Compassionate Love: Displaying compassion for those who struggle with mental illness (c)2014 Nancy Virden
It’s not a sight one would see often. Surrounded on a speeding freeway by cars that appear to be dodging and dancing the Do Si Do, I concentrated on driving around a curve without starting a potential 100 car pile-up. My passengers, distracted in conversation, also missed the scene on the side of the road until we passed by too quickly to stop.
A broken-down car was squeezed into an almost non-existent shoulder at the end of the treacherous curve. How the driver managed to pull over, I’ll never know. Within a few inches of hundreds of speeding vehicles, were an elderly man and woman. Both appeared to be in their mid eighties.
Wearing a buttoned suit and tie, the man stood tall, looking straight ahead, undistracted and dignified as if in a receiving line ready to shake the hands of heads of state. Next to him, his slightly stooped companion sported poise in a fancy dress. She waited casually as if confidently expecting everything to turn out alright.
Clearly, neither of these people were physically able to change a tire or crawl under the car for roadside repairs. They were not safe.
I turned to my passengers, “I’m going to stop.” By the time those words were spoken, we had sailed another 100 feet.
“You can’t,” someone said from the backseat.
“Does anyone have a phone?”
“I do,” and one was passed to me already connected to 911.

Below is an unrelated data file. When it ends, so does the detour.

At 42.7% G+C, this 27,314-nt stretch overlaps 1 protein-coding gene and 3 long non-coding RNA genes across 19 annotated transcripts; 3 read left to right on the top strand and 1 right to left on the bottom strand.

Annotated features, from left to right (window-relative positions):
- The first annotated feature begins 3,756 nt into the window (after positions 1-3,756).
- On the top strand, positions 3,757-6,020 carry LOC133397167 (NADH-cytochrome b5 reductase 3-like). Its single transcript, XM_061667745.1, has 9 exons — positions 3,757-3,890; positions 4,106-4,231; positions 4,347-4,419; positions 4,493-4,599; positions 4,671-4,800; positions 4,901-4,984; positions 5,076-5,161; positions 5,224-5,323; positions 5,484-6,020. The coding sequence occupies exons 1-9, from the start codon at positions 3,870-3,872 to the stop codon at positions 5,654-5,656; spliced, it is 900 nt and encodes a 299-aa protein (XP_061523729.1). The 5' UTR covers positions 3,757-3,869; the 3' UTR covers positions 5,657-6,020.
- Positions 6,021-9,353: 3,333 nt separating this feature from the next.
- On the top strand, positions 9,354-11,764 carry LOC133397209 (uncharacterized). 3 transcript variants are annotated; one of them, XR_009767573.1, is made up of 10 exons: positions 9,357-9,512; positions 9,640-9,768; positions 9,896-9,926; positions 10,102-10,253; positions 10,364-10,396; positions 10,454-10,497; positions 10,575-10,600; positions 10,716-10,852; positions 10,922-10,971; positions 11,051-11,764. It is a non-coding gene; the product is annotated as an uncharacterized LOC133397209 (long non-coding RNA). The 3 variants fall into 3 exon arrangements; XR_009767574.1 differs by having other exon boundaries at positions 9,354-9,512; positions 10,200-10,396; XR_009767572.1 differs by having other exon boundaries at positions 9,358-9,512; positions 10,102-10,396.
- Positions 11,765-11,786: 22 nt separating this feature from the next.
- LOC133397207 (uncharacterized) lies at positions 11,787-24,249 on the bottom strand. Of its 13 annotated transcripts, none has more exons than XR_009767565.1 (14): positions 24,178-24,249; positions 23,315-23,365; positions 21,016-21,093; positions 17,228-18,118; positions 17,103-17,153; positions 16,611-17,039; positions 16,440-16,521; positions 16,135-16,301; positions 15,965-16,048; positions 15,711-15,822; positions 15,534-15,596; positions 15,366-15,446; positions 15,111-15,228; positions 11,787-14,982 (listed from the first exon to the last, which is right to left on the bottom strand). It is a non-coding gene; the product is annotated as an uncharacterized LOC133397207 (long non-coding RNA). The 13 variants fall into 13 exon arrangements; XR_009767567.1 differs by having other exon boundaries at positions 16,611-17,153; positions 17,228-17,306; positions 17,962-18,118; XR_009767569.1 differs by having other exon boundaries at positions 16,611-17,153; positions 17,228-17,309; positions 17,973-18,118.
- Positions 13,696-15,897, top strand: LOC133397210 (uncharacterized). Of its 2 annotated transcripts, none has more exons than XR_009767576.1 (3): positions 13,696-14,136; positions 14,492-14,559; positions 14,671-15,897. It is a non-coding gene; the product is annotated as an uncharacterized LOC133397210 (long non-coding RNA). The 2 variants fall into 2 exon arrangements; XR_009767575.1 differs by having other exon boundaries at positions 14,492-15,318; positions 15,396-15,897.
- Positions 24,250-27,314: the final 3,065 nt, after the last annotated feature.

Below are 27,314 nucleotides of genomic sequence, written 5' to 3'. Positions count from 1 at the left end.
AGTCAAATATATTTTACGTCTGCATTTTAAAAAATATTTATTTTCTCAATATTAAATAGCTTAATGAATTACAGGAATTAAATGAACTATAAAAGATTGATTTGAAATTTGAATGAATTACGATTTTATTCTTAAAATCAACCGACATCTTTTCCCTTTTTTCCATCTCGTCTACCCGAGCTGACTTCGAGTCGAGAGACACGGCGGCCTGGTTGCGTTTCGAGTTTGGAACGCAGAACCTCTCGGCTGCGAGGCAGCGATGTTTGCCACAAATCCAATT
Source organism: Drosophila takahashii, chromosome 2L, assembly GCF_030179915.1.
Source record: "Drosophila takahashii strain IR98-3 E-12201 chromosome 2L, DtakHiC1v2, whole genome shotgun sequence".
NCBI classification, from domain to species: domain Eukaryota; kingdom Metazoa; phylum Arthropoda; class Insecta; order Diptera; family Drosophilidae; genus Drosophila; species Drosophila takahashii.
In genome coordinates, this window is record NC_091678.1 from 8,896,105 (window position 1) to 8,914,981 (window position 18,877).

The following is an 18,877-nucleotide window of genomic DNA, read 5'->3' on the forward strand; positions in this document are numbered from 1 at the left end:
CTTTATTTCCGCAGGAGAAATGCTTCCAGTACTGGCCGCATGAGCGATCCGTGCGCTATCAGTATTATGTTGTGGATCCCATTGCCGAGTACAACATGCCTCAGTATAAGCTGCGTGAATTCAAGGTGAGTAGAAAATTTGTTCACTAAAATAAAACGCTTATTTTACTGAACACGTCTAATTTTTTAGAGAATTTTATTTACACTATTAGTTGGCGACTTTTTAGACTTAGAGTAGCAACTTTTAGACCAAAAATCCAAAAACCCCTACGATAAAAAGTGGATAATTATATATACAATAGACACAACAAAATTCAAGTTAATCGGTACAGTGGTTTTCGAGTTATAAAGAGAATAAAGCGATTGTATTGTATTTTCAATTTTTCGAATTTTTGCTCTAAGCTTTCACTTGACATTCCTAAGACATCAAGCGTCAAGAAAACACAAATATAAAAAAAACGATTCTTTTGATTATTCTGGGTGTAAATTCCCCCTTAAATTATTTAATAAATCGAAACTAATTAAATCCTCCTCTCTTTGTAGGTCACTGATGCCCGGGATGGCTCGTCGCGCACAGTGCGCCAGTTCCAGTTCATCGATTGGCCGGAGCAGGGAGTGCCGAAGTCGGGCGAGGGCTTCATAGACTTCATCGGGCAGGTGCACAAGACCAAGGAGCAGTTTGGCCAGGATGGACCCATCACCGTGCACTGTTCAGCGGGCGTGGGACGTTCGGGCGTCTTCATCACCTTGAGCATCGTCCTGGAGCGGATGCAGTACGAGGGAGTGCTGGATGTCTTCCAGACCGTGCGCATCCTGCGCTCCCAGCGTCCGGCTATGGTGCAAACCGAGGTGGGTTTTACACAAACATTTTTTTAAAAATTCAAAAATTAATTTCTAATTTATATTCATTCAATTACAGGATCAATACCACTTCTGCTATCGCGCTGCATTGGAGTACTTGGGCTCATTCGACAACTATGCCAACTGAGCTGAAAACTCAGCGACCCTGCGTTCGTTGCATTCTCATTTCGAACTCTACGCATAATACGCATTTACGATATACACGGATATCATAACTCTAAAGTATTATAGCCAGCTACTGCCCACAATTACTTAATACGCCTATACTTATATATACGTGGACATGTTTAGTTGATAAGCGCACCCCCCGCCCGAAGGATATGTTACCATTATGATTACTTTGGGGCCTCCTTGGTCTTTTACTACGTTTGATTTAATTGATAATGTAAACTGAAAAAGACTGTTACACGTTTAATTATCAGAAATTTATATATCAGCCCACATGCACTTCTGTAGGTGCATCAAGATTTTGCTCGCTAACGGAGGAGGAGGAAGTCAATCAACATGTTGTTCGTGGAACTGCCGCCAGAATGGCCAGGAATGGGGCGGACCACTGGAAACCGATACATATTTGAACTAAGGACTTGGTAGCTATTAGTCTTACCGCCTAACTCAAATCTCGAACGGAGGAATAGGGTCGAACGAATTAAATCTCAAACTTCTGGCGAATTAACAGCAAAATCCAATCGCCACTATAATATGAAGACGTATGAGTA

The voice on the other end said, “Emergency. What is your situation?”
“Hello, I’m at mile marker 39 on route 70 South.”
“About a quarter mile back there is an elderly couple standing beside a broken down car. They aren’t safe there, but traffic is so fast no one can stop. I wanted you to know.”
“Where on Route 70 did you say they are?”
“Approximately mile 38.”
“We have received numerous calls about them. We know they are there and help is on the way.”
An incalculable number of moments are lost in this country listening to dire and fearsome news reports, and reading ratings-motivated headlines. Lest we become cynical beyond repair, let’s remember that although I saw no one reaching out to a couple in need, many people were doing just that. This didn’t make the news.
We have some control over how much stress and fear we experience. We can resolve to turn off the news and proactively focus on finding the many quiet random kindnesses around us and around the world. Better yet, join in the fun and do one anonymous kind deed each day of the new year. You will be surprised by your joy!
Happy New Year!
Today’s Helpful Word
If you keep My commandments, you will remain in My love, just as I have kept My Father’s commandments and remain in His love. I have told you these things so that My joy may be in you and your joy may be complete. This is My commandment, that you love one another as I loved you..-Jesus
NOTE: I am not a doctor or mental health professional. I speak only from my experiences with and observations of mental illness. In no way is this website intended to substitute for professional mental health care.
If you are struggling emotionally today or feeling suicidal, or concerned about someone who is, please call the National Suicide Prevention Lifeline 1-800-273-TALK (8255). Hope and help can be yours.
*pictures from kozzi.com and rgb stock.com